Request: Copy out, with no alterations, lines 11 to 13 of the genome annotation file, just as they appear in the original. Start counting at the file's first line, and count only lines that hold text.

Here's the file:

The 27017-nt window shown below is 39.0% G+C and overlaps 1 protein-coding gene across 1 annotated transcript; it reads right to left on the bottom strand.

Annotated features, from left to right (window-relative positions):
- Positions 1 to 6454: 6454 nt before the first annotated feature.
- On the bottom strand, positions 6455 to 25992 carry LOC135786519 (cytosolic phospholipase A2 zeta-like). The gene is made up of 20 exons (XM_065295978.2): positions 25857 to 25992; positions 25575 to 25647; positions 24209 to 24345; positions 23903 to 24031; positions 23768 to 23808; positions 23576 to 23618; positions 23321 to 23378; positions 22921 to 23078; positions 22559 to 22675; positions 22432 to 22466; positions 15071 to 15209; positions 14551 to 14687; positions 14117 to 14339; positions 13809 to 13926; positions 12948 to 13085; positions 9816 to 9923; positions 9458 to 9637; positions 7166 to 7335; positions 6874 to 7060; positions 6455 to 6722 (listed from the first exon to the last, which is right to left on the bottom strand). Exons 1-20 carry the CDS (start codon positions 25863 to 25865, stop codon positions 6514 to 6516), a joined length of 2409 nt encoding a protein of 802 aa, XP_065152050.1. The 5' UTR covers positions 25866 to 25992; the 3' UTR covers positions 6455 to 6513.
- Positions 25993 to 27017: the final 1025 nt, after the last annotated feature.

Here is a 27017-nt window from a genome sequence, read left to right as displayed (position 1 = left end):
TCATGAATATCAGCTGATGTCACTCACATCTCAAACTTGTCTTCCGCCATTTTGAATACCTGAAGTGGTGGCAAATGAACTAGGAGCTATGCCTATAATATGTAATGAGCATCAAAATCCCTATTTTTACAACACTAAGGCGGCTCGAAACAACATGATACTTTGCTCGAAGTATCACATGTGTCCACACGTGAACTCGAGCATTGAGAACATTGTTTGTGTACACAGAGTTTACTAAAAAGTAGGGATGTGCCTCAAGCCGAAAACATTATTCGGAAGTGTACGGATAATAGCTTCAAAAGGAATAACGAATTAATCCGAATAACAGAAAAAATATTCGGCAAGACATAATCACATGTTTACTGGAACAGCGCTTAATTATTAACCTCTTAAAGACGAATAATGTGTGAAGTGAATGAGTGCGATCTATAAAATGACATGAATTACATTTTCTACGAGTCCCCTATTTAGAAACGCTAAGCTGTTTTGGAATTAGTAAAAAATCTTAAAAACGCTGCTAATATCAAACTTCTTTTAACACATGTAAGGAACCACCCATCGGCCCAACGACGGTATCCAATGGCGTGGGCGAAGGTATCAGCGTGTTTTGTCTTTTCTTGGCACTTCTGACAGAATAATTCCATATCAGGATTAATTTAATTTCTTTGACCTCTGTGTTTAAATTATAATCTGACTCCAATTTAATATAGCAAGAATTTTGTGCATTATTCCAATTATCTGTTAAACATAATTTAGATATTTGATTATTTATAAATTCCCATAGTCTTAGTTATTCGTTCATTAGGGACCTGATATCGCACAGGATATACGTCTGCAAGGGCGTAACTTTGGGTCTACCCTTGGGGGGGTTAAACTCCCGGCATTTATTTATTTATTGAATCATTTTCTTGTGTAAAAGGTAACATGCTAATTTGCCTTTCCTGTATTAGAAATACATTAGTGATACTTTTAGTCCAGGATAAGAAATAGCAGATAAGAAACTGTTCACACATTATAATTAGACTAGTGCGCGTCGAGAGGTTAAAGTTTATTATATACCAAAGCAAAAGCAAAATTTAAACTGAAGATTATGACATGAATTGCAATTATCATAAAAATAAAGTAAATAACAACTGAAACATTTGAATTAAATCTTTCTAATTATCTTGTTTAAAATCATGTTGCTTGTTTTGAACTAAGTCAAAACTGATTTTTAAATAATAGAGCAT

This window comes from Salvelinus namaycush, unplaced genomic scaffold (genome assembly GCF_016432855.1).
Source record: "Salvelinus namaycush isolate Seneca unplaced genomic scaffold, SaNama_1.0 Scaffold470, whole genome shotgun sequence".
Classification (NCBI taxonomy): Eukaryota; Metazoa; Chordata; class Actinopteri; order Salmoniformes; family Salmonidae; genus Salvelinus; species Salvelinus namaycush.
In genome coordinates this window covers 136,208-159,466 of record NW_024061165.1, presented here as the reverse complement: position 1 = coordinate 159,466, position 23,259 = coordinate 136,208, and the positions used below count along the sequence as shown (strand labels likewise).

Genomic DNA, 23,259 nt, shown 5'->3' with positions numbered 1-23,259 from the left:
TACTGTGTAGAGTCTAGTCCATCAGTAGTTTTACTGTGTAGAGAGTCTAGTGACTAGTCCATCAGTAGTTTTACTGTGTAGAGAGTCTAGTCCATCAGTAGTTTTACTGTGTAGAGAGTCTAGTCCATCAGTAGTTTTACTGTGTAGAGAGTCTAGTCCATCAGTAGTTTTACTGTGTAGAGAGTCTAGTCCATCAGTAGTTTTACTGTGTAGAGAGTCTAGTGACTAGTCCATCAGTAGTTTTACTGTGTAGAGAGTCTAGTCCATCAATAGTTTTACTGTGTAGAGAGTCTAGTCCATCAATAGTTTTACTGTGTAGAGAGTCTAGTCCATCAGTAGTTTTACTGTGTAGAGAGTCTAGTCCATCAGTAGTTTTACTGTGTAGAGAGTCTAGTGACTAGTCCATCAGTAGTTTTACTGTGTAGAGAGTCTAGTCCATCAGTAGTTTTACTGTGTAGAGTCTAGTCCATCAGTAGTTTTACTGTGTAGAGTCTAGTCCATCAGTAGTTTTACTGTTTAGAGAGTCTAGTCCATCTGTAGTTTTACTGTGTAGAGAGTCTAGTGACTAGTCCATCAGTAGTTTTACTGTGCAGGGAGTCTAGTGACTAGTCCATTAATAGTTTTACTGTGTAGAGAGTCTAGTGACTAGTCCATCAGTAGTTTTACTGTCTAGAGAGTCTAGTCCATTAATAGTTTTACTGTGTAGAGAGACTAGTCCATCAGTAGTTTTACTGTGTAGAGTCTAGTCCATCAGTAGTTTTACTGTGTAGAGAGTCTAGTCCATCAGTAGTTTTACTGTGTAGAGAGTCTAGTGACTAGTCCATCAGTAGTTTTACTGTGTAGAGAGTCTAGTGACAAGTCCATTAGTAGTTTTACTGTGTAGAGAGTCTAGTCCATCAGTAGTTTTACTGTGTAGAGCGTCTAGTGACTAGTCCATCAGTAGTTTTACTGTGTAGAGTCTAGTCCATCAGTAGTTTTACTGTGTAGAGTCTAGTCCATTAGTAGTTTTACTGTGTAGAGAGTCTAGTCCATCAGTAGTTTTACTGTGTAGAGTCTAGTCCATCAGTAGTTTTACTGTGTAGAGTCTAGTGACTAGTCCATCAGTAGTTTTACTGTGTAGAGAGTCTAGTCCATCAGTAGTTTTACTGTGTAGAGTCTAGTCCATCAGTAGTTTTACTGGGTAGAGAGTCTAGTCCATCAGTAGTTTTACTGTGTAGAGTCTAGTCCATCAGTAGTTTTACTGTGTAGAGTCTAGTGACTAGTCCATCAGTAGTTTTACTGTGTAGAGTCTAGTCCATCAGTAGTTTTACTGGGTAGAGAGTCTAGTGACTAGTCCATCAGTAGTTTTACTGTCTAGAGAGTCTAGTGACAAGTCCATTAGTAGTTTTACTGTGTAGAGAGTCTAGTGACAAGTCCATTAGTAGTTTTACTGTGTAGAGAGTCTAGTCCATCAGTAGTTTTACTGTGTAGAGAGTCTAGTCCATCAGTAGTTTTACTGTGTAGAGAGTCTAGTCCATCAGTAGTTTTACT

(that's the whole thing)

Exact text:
In genome coordinates this window covers 136,208-159,466 of record NW_024061165.1, presented here as the reverse complement: position 1 = coordinate 159,466, position 23,259 = coordinate 136,208, and the positions used below count along the sequence as shown (strand labels likewise).

Genomic DNA, 23,259 nt, shown 5'->3' with positions numbered 1-23,259 from the left:
TACTGTGTAGAGTCTAGTCCATCAGTAGTTTTACTGTGTAGAGAGTCTAGTGACTAGTCCATCAGTAGTTTTACTGTGTAGAGAGTCTAGTCCATCAGTAGTTTTACTGTGTAGAGAGTCTAGTCCATCAGTAGTTTTACTGTGTAGAGAGTCTAGTCCATCAGTAGTTTTACTGTGTAGAGAGTCTAGTCCATCAGTAGTTTTACTGTGTAGAGAGTCTAGTGACTAGTCCATCAGTAGTTTTACTGTGTAGAGAGTCTAGTCCATCAATAGTTTTACTGTGTAGAGAGTCTAGTCCATCAATAGTTTTACTGTGTAGAGAGTCTAGTCCATCAGTAGTTTTACTGTGTAGAGAGTCTAGTCCATCAGTAGTTTTACTGTGTAGAGAGTCTAGTGACTAGTCCATCAGTAGTTTTACTGTGTAGAGAGTCTAGTCCATCAGTAGTTTTACTGTGTAGAGTCTAGTCCATCAGTAGTTTTACTGTGTAGAGTCTAGTCCATCAGTAGTTTTACTGTTTAGAGAGTCTAGTCCATCTGTAGTTTTACTGTGTAGAGAGTCTAGTGACTAGTCCATCAGTAGTTTTACTGTGCAGGGAGTCTAGTGACTAGTCCATTAATAGTTTTACTGTGTAGAGAGTCTAGTGACTAGTCCATCAGTAGTTTTACTGTCTAGAGAGTCTAGTCCATTAATAGTTTTACTGTGTAGAGAGACTAGTCCATCAGTAGTTTTACTGTGTAGAGTCTAGTCCATCAGTAGTTTTACTGTGTAGAGAGTCTAGTCCATCAGTAGTTTTACTGTGTAGAGAGTCTAGTGACTAGTCCATCAGTAGTTTTACTGTGTAGAGAGTCTAGTGACAAGTCCATTAGTAGTTTTACTGTGTAGAGAGTCTAGTCCATCAGTAGTTTTACTGTGTAGAGCGTCTAGTGACTAGTCCATCAGTAGTTTTACTGTGTAGAGTCTAGTCCATCAGTAGTTTTACTGTGTAGAGTCTAGTCCATTAGTAGTTTTACTGTGTAGAGAGTCTAGTCCATCAGTAGTTTTACTGTGTAGAGTCTAGTCCATCAGTAGTTTTACTGTGTAGAGTCTAGTGACTAGTCCATCAGTAGTTTTACTGTGTAGAGAGTCTAGTCCATCAGTAGTTTTACTGTGTAGAGTCTAGTCCATCAGTAGTTTTACTGGGTAGAGAGTCTAGTCCATCAGTAGTTTTACTGTGTAGAGTCTAGTCCATCAGTAGTTTTACTGTGTAGAGTCTAGTGACTAGTCCATCAGTAGTTTTACTGTGTAGAGTCTAGTCCATCAGTAGTTTTACTGGGTAGAGAGTCTAGTGACTAGTCCATCAGTAGTTTTACTGTCTAGAGAGTCTAGTGACAAGTCCATTAGTAGTTTTACTGTGTAGAGAGTCTAGTGACAAGTCCATTAGTAGTTTTACTGTGTAGAGAGTCTAGTCCATCAGTAGTTTTACTGTGTAGAGAGTCTAGTCCATCAGTAGTTTTACTGTGTAGAGAGTCTAGTCCATCAGTAGTTTTACT